While the global oil market was shocked by the shale revolution, there are signs that shale will be in contraction.
Not only did the International Energy Agency (IEA) report that U.S. shale output will fall by 600,000 barrels a day this year and 200,000 barrels a day next year due to rapid declines in investments, we are now hearing from U.S. shale companies that would seem to suggest that those projections might be optimistic. With companies slashing investments and cutting dividends, it looks like the market is getting ready to roll over.
Investment in oil overall is also a concern. The IEA says that capital expenditure on global oil exploration and production is expected to fall 17% in 2016, following a 24% drop in 2015. This could lead to a price spike in the future, but it is the short term that the market is worried about. This is the lowest amount of investment in crude oil in 30 years.
Fatih Birol, executive director of the Paris-based IEA, said, “We are raising alarm bells about investments cuts. The worst-case scenario is we see a third year of spending cuts" in 2017.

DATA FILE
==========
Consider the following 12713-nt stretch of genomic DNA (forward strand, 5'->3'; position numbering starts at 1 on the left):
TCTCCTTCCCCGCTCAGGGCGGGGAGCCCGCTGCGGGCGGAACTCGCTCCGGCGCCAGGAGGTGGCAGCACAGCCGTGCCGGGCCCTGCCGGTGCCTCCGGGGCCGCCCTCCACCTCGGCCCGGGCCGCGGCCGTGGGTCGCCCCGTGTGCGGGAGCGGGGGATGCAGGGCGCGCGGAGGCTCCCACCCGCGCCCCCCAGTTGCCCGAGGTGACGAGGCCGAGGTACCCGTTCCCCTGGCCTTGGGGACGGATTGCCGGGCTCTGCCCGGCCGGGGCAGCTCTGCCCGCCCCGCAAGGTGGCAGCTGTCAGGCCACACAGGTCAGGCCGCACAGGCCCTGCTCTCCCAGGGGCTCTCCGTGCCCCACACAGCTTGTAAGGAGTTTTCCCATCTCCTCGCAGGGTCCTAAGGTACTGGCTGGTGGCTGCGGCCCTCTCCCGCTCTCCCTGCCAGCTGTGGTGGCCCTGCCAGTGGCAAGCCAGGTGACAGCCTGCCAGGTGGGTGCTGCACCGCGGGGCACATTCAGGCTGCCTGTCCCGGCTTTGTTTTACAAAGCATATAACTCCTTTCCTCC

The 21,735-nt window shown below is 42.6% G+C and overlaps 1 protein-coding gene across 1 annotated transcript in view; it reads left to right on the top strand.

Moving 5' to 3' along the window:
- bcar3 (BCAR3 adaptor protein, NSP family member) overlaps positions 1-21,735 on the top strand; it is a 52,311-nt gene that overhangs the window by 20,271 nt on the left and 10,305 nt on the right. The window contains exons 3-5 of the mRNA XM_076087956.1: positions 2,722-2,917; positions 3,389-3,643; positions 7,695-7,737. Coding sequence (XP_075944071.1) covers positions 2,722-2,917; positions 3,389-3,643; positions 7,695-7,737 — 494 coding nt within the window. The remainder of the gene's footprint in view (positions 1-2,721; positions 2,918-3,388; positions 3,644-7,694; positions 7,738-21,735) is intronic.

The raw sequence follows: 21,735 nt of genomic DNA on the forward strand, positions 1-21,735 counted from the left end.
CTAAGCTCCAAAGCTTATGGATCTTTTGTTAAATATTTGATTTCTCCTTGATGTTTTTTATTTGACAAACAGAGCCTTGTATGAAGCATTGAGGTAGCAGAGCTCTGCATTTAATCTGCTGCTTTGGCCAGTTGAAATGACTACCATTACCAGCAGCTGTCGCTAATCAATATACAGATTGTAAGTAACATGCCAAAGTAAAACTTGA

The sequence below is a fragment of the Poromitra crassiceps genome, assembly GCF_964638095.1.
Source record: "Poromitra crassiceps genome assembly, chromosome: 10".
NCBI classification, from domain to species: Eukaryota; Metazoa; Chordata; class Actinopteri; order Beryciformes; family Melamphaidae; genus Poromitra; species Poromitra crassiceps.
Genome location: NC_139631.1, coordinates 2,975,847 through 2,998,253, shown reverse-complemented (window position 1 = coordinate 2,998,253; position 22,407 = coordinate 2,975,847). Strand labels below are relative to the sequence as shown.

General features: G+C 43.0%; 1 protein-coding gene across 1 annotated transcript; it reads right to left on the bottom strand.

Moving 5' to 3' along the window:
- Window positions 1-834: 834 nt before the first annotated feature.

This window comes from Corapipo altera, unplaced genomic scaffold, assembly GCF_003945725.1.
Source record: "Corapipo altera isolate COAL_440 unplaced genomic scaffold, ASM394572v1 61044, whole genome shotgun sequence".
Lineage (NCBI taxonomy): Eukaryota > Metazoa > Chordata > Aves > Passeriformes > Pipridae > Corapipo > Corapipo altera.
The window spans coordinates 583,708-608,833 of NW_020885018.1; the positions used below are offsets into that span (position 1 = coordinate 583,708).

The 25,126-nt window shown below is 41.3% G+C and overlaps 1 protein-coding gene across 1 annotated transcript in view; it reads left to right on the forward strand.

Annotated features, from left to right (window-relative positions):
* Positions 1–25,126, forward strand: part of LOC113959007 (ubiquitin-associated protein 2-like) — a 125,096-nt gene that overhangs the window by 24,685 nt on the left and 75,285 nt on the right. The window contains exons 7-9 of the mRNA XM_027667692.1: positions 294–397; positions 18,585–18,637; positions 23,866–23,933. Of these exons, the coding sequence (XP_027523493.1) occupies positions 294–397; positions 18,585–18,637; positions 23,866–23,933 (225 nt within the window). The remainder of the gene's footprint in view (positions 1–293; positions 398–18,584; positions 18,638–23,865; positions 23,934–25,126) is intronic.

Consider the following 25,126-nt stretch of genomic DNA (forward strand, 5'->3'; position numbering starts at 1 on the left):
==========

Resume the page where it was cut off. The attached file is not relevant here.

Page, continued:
"It’s easy for consumers to be lulled into complacency by ample stocks and low prices today," Birol said in a speech he delivered at the conference. "But they should heed the writing on the wall: the historic investment cuts we are seeing raise the odds of unpleasant oil-security surprises in the not-too-distant future.”
Today, the crude oil market will look to the Saudi oil minister, Ali al-Naimi, who is speaking at an energy conference. Will he offer any more insight into the Russia/Saudi Arabia production freeze deal? Will he give us an idea of how much wiggle room Iran will get when it comes to output?
We also get the American Petroleum Institute report tonight for energy inventories! The Bloomberg survey is showing expectations of crude oil supplies rising 3.0 million barrels. Gas supply will fall by 1.25 million barrels and distillate inventories down 1.15 million barrels. Refinery runs are expected to fall by 0.4%.